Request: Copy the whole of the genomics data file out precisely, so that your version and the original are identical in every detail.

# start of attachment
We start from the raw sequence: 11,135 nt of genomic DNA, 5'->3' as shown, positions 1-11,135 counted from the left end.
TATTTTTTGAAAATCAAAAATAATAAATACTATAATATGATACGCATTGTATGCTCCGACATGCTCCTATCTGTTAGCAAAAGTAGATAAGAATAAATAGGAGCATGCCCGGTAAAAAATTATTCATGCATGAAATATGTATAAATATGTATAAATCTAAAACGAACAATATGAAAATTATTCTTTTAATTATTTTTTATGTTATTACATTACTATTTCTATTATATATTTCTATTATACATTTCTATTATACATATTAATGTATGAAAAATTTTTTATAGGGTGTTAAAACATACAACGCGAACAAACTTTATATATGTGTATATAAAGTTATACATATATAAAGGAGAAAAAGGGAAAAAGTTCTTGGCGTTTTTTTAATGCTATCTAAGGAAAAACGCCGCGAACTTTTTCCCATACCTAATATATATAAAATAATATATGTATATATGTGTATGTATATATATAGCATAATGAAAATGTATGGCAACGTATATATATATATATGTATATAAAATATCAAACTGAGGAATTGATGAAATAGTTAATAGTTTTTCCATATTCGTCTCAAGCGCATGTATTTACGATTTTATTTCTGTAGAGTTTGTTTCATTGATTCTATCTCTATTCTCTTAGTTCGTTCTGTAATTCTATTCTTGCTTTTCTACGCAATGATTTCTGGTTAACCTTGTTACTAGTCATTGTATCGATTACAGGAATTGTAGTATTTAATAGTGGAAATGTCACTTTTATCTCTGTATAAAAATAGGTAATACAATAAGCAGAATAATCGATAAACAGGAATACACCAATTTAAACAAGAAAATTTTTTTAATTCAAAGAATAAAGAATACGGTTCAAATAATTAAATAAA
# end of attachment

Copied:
We start from the raw sequence: 11,135 nt of genomic DNA, 5'->3' as shown, positions 1-11,135 counted from the left end.
TATTTTTTGAAAATCAAAAATAATAAATACTATAATATGATACGCATTGTATGCTCCGACATGCTCCTATCTGTTAGCAAAAGTAGATAAGAATAAATAGGAGCATGCCCGGTAAAAAATTATTCATGCATGAAATATGTATAAATATGTATAAATCTAAAACGAACAATATGAAAATTATTCTTTTAATTATTTTTTATGTTATTACATTACTATTTCTATTATATATTTCTATTATACATTTCTATTATACATATTAATGTATGAAAAATTTTTTATAGGGTGTTAAAACATACAACGCGAACAAACTTTATATATGTGTATATAAAGTTATACATATATAAAGGAGAAAAAGGGAAAAAGTTCTTGGCGTTTTTTTAATGCTATCTAAGGAAAAACGCCGCGAACTTTTTCCCATACCTAATATATATAAAATAATATATGTATATATGTGTATGTATATATATAGCATAATGAAAATGTATGGCAACGTATATATATATATATGTATATAAAATATCAAACTGAGGAATTGATGAAATAGTTAATAGTTTTTCCATATTCGTCTCAAGCGCATGTATTTACGATTTTATTTCTGTAGAGTTTGTTTCATTGATTCTATCTCTATTCTCTTAGTTCGTTCTGTAATTCTATTCTTGCTTTTCTACGCAATGATTTCTGGTTAACCTTGTTACTAGTCATTGTATCGATTACAGGAATTGTAGTATTTAATAGTGGAAATGTCACTTTTATCTCTGTATAAAAATAGGTAATACAATAAGCAGAATAATCGATAAACAGGAATACACCAATTTAAACAAGAAAATTTTTTTAATTCAAAGAATAAAGAATACGGTTCAAATAATTAAATAAA